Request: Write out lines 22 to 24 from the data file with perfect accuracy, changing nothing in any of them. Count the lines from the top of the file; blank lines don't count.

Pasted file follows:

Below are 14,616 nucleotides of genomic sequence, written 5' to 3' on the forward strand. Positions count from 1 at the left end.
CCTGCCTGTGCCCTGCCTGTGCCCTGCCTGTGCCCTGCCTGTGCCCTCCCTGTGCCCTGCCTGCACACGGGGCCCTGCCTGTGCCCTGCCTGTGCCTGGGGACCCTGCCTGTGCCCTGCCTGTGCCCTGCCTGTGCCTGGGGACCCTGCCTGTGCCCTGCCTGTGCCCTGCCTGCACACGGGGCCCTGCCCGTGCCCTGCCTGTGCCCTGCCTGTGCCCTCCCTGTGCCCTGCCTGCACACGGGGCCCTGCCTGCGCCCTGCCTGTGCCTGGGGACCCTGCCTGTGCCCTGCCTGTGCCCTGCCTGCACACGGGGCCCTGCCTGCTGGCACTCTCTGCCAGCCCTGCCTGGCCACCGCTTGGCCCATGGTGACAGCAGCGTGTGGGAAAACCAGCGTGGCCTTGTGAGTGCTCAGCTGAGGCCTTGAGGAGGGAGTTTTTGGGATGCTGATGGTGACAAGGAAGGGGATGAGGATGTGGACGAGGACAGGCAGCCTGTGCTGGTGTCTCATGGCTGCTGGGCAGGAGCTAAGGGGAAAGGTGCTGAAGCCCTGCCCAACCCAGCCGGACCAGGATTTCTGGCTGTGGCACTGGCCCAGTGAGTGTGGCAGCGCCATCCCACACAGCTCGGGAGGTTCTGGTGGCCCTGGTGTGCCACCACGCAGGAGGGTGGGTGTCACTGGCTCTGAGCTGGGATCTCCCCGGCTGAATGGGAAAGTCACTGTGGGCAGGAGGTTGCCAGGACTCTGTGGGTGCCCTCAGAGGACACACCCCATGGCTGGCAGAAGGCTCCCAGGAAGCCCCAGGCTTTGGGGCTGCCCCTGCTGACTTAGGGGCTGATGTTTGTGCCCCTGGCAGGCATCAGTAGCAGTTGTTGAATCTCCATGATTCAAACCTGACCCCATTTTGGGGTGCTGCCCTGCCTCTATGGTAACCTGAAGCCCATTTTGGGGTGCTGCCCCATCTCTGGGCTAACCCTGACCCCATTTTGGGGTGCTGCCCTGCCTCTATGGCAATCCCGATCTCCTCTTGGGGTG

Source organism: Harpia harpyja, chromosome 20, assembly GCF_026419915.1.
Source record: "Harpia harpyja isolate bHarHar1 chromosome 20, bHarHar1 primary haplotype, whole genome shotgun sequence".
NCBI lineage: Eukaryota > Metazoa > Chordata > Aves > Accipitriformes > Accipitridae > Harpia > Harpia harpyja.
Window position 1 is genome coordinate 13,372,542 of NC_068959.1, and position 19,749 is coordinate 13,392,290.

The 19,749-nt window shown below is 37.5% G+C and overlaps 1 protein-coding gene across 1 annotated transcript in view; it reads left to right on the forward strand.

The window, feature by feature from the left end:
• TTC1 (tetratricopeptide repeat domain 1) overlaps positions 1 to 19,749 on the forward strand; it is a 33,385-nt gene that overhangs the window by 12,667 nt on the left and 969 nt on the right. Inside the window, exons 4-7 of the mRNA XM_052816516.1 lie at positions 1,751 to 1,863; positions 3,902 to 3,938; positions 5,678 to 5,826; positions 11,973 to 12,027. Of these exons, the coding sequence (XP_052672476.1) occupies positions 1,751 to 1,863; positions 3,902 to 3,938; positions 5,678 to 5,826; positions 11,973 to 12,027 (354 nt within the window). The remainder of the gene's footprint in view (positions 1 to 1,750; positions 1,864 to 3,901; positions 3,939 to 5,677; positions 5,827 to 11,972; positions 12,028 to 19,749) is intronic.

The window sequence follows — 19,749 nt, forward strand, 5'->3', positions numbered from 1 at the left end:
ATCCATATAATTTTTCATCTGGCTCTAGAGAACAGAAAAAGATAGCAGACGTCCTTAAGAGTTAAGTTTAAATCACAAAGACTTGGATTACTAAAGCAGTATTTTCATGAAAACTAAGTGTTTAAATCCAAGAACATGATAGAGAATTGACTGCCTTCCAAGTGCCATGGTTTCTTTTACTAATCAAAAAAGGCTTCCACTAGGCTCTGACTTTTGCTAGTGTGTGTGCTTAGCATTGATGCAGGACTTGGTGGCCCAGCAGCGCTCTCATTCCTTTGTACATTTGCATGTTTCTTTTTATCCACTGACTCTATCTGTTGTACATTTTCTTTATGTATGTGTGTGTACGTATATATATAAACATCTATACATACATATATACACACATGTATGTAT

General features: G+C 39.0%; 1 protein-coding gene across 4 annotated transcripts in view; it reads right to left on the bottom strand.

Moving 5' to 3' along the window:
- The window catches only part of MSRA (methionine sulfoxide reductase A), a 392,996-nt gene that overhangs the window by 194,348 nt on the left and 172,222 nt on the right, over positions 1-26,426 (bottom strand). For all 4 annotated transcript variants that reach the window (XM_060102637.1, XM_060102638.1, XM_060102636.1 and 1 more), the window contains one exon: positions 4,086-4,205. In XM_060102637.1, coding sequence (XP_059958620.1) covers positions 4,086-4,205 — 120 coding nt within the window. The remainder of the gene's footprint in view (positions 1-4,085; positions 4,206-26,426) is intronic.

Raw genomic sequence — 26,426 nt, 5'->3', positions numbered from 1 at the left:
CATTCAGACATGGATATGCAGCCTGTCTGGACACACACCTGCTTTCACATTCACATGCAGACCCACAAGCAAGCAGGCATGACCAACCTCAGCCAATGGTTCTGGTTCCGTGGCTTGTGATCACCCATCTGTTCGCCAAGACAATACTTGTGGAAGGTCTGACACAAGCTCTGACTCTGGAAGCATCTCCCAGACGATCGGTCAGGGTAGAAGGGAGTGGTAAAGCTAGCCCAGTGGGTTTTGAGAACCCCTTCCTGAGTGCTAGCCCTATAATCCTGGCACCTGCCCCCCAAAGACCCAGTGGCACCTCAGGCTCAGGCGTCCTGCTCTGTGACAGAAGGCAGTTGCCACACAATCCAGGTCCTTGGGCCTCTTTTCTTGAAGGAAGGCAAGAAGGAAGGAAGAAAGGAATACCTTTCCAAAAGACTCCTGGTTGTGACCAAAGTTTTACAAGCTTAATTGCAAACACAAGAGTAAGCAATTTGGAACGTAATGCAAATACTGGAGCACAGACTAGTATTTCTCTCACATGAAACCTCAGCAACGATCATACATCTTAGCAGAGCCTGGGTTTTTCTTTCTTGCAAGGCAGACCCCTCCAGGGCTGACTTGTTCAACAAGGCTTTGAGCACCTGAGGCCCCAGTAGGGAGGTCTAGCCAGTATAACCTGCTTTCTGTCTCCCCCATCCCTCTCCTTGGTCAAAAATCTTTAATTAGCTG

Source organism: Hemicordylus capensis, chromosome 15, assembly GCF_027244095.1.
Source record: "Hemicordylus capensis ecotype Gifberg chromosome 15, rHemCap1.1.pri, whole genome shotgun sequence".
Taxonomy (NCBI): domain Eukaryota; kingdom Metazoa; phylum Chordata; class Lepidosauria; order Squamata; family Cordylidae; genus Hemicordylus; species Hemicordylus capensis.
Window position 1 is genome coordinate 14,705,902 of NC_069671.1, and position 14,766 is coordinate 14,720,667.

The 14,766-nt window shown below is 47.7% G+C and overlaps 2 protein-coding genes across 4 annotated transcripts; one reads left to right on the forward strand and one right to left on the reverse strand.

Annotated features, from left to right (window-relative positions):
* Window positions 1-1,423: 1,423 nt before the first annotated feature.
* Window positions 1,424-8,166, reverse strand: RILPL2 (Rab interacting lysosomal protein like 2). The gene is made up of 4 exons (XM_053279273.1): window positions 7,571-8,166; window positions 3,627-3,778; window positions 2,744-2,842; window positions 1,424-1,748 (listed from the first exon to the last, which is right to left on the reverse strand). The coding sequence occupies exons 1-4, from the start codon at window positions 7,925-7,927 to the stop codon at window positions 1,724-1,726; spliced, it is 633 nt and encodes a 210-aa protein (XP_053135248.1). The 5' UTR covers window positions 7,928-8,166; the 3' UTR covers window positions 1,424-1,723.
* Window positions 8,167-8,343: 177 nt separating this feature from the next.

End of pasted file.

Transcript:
Annotated features, from left to right (window-relative positions):
* Window positions 1-1,423: 1,423 nt before the first annotated feature.
* Window positions 1,424-8,166, reverse strand: RILPL2 (Rab interacting lysosomal protein like 2). The gene is made up of 4 exons (XM_053279273.1): window positions 7,571-8,166; window positions 3,627-3,778; window positions 2,744-2,842; window positions 1,424-1,748 (listed from the first exon to the last, which is right to left on the reverse strand). The coding sequence occupies exons 1-4, from the start codon at window positions 7,925-7,927 to the stop codon at window positions 1,724-1,726; spliced, it is 633 nt and encodes a 210-aa protein (XP_053135248.1). The 5' UTR covers window positions 7,928-8,166; the 3' UTR covers window positions 1,424-1,723.